G.R. No. L-45127. May 05, 1989 (Case Brief / Digest)

### Title:
**People of the Philippines vs. Hon. Judge Auxencio C. Dacuycuy, et al.**

### Facts:
The case originated from a complaint filed by the Chief of Police of Hindang, Leyte, against Celestino S. Matondo, Segundino A. Caval, and Cirilo M. Zanoria, public school officials in Leyte, for a violation of Republic Act No. 4670 (Magna Carta for Public School Teachers). The complaint was filed in the Municipal Court of Hindang, Leyte, on April 4, 1975, where the defendants pleaded not guilty and moved to quash the complaint citing lack of jurisdiction due to the correctional nature of the penalty of imprisonment prescribed for the offense. The motion was denied, and upon denial of the reconsideration plea, they filed a petition for certiorari and prohibition with preliminary injunction before the Court of First Instance of Leyte, alleging lack of jurisdiction and unconstitutional nature of Section 32 of RA 4670. The petition was moved to another branch correlating with a related case, where the trial court upheld the constitutionality of RA 4670 but declared municipal and city courts lacked jurisdiction over such cases, redirecting the case for preliminary investigation only.

### Issues:
1. Whether municipal and city courts have jurisdiction over violations of Republic Act No. 4670.
2. Whether Section 32 of Republic Act No. 4670 is constitutional.

### Court’s Decision:
1. **On the Constitutionality of Section 32 of RA 4670**: The Supreme Court declared the imprisonment penalty in Section 32 of RA 4670 unconstitutional due to the absence of a prescribed period, marking it as an undue delegation of legislative power to the judiciary and violating the doctrine of separation of powers.

2. **On Jurisdiction Over Violations of RA 4670**: With the imprisonment provision in Section 32 declared unconstitutional, the Supreme Court ruled that the jurisdiction over violations of RA 4670 involving fines falls within the ambit of municipal and city courts as per the jurisdictional thresholds set by the laws at the time of the commencement of the action.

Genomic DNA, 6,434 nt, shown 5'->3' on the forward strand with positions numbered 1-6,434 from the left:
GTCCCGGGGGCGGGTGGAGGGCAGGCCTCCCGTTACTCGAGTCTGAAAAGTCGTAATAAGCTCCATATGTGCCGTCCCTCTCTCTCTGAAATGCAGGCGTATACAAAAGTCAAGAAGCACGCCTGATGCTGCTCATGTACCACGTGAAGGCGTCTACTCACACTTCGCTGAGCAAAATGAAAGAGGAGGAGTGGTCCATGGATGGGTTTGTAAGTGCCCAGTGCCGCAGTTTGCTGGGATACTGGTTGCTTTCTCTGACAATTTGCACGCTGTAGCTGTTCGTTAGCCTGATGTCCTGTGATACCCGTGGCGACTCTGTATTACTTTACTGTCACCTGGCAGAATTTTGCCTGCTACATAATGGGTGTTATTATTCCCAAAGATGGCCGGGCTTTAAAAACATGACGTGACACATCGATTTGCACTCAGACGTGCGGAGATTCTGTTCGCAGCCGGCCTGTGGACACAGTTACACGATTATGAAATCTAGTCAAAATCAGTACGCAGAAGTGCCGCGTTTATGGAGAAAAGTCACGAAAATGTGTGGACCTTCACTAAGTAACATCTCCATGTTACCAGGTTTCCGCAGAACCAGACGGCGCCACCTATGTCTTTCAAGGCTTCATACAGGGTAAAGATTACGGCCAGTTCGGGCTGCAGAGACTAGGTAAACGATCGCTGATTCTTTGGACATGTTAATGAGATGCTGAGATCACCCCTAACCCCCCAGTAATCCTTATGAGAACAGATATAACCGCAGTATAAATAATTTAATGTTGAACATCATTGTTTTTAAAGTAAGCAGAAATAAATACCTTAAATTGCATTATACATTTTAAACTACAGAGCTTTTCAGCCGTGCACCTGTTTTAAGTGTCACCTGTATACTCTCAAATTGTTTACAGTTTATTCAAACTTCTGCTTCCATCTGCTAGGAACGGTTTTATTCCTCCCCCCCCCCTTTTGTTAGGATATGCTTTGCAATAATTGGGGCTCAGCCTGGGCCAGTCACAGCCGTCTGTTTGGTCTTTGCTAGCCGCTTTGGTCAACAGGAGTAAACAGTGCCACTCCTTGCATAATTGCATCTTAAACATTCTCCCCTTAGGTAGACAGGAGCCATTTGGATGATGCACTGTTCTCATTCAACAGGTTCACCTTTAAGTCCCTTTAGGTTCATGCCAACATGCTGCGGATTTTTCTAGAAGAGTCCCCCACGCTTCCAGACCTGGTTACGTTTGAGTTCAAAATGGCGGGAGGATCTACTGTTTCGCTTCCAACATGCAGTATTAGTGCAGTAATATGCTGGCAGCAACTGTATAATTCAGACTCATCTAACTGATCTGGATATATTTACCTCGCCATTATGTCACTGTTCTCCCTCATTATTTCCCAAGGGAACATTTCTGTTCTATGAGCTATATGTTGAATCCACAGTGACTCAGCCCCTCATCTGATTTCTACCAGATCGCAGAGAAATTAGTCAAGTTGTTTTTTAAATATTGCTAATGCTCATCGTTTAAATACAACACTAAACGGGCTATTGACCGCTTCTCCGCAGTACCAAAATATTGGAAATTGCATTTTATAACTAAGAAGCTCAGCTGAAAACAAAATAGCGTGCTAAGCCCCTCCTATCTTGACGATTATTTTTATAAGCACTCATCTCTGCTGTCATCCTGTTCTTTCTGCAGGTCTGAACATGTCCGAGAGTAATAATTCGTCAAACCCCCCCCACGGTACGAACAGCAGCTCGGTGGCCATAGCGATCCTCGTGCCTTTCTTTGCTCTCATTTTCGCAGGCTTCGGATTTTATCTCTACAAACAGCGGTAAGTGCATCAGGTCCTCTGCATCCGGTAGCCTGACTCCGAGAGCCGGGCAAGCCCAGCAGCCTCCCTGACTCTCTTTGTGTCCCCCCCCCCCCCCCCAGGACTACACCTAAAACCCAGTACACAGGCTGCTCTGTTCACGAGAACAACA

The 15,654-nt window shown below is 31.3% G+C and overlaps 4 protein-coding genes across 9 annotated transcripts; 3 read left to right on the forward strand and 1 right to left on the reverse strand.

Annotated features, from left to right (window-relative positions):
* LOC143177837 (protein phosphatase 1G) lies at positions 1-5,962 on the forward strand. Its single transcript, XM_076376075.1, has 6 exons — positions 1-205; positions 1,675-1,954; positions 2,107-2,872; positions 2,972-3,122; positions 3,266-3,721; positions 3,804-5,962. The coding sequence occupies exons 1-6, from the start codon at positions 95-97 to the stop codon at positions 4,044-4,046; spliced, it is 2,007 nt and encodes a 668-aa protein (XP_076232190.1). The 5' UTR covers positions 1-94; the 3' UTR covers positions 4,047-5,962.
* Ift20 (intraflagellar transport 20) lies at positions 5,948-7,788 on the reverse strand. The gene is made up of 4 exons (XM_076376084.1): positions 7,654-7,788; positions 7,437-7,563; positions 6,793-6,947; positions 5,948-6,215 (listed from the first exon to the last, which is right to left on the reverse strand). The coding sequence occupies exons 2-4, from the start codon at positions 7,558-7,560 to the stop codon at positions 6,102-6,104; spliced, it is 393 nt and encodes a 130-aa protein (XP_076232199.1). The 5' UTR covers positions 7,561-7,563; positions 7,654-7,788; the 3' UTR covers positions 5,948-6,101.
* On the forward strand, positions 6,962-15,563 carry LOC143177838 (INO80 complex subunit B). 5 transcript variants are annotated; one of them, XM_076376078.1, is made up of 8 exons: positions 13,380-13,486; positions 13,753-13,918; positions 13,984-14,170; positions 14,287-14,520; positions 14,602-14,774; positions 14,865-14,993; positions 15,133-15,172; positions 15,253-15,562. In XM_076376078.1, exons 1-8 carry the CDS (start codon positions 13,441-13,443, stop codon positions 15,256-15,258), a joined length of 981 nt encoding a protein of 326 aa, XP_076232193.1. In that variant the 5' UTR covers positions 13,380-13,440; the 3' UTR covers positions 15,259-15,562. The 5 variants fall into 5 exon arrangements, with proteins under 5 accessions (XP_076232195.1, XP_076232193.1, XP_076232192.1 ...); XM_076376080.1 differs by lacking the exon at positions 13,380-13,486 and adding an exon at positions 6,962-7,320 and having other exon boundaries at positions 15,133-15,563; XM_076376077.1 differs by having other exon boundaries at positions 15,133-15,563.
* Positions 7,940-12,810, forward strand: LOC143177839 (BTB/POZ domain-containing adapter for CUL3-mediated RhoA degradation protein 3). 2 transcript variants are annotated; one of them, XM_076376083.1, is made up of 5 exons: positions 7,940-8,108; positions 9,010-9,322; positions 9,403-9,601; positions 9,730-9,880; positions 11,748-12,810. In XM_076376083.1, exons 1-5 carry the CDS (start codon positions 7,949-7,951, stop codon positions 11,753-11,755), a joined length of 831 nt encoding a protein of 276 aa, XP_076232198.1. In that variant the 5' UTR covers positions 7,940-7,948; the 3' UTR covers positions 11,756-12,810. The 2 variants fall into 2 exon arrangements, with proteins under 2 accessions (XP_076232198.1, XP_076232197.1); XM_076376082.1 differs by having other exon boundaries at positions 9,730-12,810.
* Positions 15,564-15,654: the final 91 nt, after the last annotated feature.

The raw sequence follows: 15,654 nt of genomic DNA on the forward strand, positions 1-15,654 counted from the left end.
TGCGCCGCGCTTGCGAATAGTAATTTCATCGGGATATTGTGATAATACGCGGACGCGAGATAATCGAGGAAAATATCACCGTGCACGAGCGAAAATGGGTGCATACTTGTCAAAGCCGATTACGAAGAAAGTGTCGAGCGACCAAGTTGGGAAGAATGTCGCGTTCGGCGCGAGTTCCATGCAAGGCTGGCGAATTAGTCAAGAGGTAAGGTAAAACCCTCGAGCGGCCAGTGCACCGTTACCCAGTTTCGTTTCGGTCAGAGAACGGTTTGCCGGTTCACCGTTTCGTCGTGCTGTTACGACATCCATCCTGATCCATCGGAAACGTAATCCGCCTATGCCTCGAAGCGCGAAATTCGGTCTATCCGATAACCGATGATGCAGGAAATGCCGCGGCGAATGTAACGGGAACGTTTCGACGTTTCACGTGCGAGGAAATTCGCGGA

### Doctrine:
The decision reiterates the principle that legislative bodies cannot delegate the essential legislative function of prescribing the terms and durations of penal sanctions to the judiciary, which is a violation of the separation of powers principle. Moreover, penalties without prescribed durations are unconstitutional due to the vagueness and undue delegation of legislative powers.

### Class Notes:
– **Doctrine of Non-Delegability of Legislative Powers**: Legislative functions, particularly those prescribing penalties, cannot be delegated to another branch of government.
– **Separation of Powers**: Each branch of the government has specific powers and functions that should not be encroached upon by another branch, especially in legislative matters regarding penalty impositions.
– **Penalty Prescriptions**: Both components of penalties (e.g., minimum and maximum durations or amounts) need to be clearly defined by the legislature to avoid vagueness and ensure fairness in judicial applications.

### Historical Background:
This case highlights the unique intersection between educational policy, as outlined in the Magna Carta for Public School Teachers, and judicial interpretation of punitive measures within the statute. It illustrates a rare legislative oversight in terms of specifying the duration of imprisonment penalties, leading to significant constitutional scrutiny and the reaffirmation of fundamental principles of legislative power and judicial authority in the Philippines.


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